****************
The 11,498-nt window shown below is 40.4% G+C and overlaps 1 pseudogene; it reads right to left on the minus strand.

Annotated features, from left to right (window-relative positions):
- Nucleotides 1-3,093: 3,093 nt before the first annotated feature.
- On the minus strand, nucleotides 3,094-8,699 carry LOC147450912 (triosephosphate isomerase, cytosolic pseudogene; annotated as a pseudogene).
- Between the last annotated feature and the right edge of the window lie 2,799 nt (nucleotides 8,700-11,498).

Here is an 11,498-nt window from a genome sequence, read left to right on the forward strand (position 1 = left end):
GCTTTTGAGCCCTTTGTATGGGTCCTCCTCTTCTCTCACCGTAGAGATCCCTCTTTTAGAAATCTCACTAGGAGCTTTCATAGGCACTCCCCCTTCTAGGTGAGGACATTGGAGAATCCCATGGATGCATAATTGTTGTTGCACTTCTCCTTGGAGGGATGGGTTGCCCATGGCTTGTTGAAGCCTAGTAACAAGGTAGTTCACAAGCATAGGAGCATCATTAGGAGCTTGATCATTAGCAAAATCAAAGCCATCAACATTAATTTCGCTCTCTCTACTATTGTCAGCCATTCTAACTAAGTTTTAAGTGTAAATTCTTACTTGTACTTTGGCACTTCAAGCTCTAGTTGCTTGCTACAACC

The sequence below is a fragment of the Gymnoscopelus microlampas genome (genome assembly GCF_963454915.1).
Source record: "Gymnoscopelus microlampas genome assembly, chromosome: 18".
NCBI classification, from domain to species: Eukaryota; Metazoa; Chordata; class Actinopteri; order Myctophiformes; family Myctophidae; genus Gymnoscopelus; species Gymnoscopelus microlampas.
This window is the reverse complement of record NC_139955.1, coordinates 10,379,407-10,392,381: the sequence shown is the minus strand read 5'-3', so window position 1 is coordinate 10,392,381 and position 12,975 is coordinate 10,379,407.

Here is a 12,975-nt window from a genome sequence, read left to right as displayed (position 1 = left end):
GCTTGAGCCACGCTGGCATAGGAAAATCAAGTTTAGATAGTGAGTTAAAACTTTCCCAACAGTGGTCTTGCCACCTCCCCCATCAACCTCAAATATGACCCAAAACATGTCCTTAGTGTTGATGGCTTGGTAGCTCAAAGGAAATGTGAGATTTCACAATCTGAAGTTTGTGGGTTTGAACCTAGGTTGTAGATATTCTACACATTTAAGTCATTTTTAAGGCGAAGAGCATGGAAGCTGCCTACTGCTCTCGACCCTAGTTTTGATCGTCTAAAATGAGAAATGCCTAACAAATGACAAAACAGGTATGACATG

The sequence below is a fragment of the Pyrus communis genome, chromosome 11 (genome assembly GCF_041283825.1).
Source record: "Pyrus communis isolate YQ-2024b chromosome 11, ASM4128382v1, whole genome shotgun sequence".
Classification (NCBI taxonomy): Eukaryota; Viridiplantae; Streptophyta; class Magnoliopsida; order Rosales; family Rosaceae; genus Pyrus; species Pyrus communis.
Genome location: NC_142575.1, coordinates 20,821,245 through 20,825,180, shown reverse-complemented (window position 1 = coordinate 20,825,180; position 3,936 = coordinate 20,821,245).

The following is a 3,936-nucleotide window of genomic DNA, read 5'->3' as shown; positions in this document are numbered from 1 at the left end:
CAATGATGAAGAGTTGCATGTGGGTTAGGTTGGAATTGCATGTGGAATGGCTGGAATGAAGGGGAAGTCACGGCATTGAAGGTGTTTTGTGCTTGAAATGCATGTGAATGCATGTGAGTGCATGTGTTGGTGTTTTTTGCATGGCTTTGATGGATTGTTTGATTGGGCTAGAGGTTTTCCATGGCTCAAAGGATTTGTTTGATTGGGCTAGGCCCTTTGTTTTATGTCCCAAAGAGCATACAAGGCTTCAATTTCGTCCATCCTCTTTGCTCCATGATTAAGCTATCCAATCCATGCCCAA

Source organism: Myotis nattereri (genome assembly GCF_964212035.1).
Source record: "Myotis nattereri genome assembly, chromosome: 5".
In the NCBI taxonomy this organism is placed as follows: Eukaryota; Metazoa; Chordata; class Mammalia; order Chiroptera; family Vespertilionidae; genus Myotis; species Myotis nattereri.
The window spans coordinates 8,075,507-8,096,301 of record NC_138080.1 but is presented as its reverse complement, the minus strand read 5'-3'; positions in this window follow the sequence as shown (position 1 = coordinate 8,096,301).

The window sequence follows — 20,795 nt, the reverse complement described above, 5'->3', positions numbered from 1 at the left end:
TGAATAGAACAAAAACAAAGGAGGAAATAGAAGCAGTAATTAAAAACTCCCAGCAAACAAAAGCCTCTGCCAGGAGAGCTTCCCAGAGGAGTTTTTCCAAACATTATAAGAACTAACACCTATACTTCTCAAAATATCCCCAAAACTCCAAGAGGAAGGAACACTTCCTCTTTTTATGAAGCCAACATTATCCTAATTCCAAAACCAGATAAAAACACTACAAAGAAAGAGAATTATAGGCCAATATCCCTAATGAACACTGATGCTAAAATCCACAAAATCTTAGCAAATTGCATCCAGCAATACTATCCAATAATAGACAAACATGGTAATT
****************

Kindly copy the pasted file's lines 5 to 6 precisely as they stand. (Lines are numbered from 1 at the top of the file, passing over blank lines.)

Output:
- Between the last annotated feature and the right edge of the window lie 2,799 nt (nucleotides 8,700-11,498).

Here is an 11,498-nt window from a genome sequence, read left to right on the forward strand (position 1 = left end):